Toyota is issuing a series of recall notices around the world to have a problematic component replaced in the power supply circuit of some 110,000 hybrid cars. If not addressed, the fault could lead to the company’s hybrid cars suddenly losing power.
This is the latest in a long line of recalls that have hit the world’s number-one automaker in recent years. Once famed for the solid engineering and build quality of its vehicles, Toyota appears to have struggled in the last decade or so, as some of its most popular models have been recalled to have problems addressed.
The latest safety alert concerns the company’s hybrid Highlander SUV, as well as the Lexus RX400h. Vehicles sold around the world are at risk.
The problem concerns a component that, if it fails, can blow a fuse in the vehicle’s electrical system, bringing the car to a sudden halt. In the last 18 months, the company has already had to recall some 12 million vehicles to have a range of problems checked and, where necessary, repaired.
The most recent recall notice from Toyota concerning hybrid vehicles is voluntary and covers the 2006 and 2007 model years. The recall was announced on 29 June by Toyota Motor Sales in the USA.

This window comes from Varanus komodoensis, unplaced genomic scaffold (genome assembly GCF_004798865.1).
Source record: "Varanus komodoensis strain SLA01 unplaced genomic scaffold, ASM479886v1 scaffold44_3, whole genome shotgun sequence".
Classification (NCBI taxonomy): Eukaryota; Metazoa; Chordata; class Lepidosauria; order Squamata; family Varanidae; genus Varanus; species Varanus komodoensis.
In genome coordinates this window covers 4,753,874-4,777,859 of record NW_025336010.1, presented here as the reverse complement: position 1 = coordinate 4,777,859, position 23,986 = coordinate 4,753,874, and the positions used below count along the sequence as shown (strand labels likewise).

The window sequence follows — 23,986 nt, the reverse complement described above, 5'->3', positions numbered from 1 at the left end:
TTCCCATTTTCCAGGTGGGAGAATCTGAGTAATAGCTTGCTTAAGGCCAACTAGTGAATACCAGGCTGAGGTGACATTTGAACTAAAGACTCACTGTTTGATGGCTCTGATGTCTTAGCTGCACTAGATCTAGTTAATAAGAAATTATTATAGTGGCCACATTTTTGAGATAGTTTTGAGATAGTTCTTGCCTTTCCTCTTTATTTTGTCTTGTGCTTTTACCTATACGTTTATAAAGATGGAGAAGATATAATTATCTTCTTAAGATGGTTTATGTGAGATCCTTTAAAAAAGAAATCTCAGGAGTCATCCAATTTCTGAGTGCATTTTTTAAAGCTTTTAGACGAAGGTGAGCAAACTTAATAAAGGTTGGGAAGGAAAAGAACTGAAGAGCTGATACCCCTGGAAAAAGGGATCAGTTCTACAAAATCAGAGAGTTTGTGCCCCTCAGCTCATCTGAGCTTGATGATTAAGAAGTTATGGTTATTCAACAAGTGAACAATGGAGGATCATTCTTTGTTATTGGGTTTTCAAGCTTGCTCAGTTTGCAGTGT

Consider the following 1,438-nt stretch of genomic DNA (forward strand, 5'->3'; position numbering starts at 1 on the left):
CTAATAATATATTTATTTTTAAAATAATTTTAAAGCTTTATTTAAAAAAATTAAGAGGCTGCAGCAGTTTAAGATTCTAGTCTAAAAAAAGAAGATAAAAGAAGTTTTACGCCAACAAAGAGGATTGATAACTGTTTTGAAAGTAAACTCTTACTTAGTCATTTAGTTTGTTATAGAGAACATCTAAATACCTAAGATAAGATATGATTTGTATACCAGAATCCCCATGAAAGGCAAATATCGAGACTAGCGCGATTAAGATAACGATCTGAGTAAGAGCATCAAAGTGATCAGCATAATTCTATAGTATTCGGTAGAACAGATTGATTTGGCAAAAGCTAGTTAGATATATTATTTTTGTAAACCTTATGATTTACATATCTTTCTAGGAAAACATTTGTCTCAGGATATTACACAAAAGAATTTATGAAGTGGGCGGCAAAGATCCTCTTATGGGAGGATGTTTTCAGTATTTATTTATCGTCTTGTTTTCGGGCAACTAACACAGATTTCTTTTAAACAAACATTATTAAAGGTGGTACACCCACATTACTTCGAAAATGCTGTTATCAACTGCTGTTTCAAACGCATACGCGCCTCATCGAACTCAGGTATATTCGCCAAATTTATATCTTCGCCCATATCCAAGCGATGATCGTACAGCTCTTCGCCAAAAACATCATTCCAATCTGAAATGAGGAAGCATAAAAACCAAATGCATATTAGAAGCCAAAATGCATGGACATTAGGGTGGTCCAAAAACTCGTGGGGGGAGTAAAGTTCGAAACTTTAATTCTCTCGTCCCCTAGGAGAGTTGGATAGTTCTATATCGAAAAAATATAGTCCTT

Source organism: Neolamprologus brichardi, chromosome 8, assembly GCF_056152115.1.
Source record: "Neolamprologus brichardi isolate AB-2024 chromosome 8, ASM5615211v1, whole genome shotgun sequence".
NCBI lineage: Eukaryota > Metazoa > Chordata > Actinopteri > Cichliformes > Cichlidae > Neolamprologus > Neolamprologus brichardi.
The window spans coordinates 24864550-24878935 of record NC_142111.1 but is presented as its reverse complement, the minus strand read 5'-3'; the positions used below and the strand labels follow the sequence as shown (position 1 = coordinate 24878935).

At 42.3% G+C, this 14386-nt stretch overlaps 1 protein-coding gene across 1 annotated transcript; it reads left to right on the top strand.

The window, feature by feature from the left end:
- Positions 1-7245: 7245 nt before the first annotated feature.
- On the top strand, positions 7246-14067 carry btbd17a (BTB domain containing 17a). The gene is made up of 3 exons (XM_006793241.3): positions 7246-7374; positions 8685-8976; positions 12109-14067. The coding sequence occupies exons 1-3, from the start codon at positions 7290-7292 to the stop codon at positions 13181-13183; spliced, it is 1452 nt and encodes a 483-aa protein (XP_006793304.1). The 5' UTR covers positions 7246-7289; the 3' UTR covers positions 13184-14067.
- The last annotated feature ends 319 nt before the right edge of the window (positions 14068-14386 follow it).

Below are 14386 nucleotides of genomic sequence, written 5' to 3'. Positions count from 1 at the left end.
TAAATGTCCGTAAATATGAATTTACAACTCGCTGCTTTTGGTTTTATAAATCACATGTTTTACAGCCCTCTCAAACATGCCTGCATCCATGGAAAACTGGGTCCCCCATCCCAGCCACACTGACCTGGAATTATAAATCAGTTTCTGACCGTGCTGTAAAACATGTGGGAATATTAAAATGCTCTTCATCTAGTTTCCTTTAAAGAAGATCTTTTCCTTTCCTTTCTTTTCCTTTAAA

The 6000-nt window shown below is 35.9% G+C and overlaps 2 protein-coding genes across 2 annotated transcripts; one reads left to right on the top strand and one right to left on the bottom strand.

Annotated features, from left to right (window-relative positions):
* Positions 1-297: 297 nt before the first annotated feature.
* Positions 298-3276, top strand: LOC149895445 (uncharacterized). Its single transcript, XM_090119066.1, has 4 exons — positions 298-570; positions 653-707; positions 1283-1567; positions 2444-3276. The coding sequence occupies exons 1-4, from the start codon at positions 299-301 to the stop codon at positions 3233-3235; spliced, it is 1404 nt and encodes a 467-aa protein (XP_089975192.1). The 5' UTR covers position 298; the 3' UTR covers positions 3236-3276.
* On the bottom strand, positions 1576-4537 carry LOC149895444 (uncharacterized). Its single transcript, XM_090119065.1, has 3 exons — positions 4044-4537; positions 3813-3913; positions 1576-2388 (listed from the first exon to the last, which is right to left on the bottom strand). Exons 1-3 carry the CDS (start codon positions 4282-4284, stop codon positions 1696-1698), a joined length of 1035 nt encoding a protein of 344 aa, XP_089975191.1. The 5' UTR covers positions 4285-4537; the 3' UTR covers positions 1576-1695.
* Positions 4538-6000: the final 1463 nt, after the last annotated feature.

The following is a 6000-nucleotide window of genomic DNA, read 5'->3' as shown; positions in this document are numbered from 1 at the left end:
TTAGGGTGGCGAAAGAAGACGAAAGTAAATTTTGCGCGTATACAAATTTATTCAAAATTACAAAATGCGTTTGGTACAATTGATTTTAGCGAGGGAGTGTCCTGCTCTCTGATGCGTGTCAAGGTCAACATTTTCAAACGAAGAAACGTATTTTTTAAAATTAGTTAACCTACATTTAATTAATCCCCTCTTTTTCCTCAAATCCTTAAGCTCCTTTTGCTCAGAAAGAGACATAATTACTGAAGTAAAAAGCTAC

About 45,500 of Toyota’s Hybrid Highlander models and another 36,700 Lexus RX400h SUVs sold in the USA are subject to the recall. This particular notice does not apply to any other Toyota models in the US market.
The vehicle’s Intelligent Power Module, or IPM, contains a control board on which some soldering of transistors failed to meet the necessary standards. If the vehicles are subject to high-load driving, heavy current flows through the IPM, which is inside the Hybrid System Inverter, could generate enough heat to damage the soldered connections.
If the soldered joints fail, the most likely outcome is that the vehicle enters a fail-safe driving mode. Occupants will likely see a variety of warning lamps lighting up before the vehicle’s power fails.
In most cases, the vehicles will still be capable of running for a short distance after the failure. In some cases, however, the failure of a transistor could trigger a fuse in the power supply circuit to blow, cutting all power to the vehicle.
Toyota says it is still working on acquiring the replacement parts needed to affect a repair. As the components are obtained, the company will be contacting the owners of vehicles subject to the recall.
Between now and the middle of July, owners of these vehicles can expect to receive notification from Toyota via first-class post. Toyota says it will issue owners with a second notice once it has enough of the replacement parts it needs.
When owners take their vehicles to authorised Toyota dealers, engineers will inspect the IPM to see if it needs to be replaced. Toyota says there will be no charge for the replacement.
Hopefully, Toyota’s rapid work on dealing with the latest problem will help to erase memories of the way it fumbled the ball earlier, when it was accused of trying to cover up problems, even after safety regulators had become aware of allegations of an issue.